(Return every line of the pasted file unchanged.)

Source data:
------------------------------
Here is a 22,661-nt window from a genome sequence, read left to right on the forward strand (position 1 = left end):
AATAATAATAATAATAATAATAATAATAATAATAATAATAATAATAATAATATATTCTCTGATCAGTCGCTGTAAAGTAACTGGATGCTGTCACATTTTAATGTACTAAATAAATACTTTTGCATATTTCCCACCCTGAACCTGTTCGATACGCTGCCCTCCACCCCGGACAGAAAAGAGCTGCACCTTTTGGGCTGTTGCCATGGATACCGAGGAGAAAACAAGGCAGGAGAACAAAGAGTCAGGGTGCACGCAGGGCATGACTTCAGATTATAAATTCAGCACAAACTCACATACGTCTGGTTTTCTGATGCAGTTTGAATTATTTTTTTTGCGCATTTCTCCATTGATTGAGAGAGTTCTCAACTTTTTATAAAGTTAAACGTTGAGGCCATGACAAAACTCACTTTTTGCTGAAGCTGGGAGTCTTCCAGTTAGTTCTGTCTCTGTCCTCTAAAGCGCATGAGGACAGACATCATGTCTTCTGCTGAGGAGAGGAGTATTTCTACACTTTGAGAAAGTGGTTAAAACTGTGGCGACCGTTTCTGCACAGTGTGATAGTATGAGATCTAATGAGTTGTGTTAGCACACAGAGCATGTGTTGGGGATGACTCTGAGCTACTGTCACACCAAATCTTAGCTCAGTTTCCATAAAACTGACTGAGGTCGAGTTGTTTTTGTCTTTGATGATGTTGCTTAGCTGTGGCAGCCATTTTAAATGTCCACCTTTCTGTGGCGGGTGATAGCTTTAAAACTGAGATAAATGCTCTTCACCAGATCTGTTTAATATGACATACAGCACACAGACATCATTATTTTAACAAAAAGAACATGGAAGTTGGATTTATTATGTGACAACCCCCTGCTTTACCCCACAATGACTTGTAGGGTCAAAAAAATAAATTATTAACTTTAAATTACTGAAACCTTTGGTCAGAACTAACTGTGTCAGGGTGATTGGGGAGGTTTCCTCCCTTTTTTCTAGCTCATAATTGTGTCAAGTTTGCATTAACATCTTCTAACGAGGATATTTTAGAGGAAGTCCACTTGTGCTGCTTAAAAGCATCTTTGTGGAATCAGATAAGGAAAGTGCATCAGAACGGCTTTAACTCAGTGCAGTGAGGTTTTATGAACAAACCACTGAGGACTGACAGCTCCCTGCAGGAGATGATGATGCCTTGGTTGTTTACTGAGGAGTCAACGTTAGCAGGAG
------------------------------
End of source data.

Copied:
Here is a 22,661-nt window from a genome sequence, read left to right on the forward strand (position 1 = left end):
AATAATAATAATAATAATAATAATAATAATAATAATAATAATAATAATAATATATTCTCTGATCAGTCGCTGTAAAGTAACTGGATGCTGTCACATTTTAATGTACTAAATAAATACTTTTGCATATTTCCCACCCTGAACCTGTTCGATACGCTGCCCTCCACCCCGGACAGAAAAGAGCTGCACCTTTTGGGCTGTTGCCATGGATACCGAGGAGAAAACAAGGCAGGAGAACAAAGAGTCAGGGTGCACGCAGGGCATGACTTCAGATTATAAATTCAGCACAAACTCACATACGTCTGGTTTTCTGATGCAGTTTGAATTATTTTTTTTGCGCATTTCTCCATTGATTGAGAGAGTTCTCAACTTTTTATAAAGTTAAACGTTGAGGCCATGACAAAACTCACTTTTTGCTGAAGCTGGGAGTCTTCCAGTTAGTTCTGTCTCTGTCCTCTAAAGCGCATGAGGACAGACATCATGTCTTCTGCTGAGGAGAGGAGTATTTCTACACTTTGAGAAAGTGGTTAAAACTGTGGCGACCGTTTCTGCACAGTGTGATAGTATGAGATCTAATGAGTTGTGTTAGCACACAGAGCATGTGTTGGGGATGACTCTGAGCTACTGTCACACCAAATCTTAGCTCAGTTTCCATAAAACTGACTGAGGTCGAGTTGTTTTTGTCTTTGATGATGTTGCTTAGCTGTGGCAGCCATTTTAAATGTCCACCTTTCTGTGGCGGGTGATAGCTTTAAAACTGAGATAAATGCTCTTCACCAGATCTGTTTAATATGACATACAGCACACAGACATCATTATTTTAACAAAAAGAACATGGAAGTTGGATTTATTATGTGACAACCCCCTGCTTTACCCCACAATGACTTGTAGGGTCAAAAAAATAAATTATTAACTTTAAATTACTGAAACCTTTGGTCAGAACTAACTGTGTCAGGGTGATTGGGGAGGTTTCCTCCCTTTTTTCTAGCTCATAATTGTGTCAAGTTTGCATTAACATCTTCTAACGAGGATATTTTAGAGGAAGTCCACTTGTGCTGCTTAAAAGCATCTTTGTGGAATCAGATAAGGAAAGTGCATCAGAACGGCTTTAACTCAGTGCAGTGAGGTTTTATGAACAAACCACTGAGGACTGACAGCTCCCTGCAGGAGATGATGATGCCTTGGTTGTTTACTGAGGAGTCAACGTTAGCAGGAG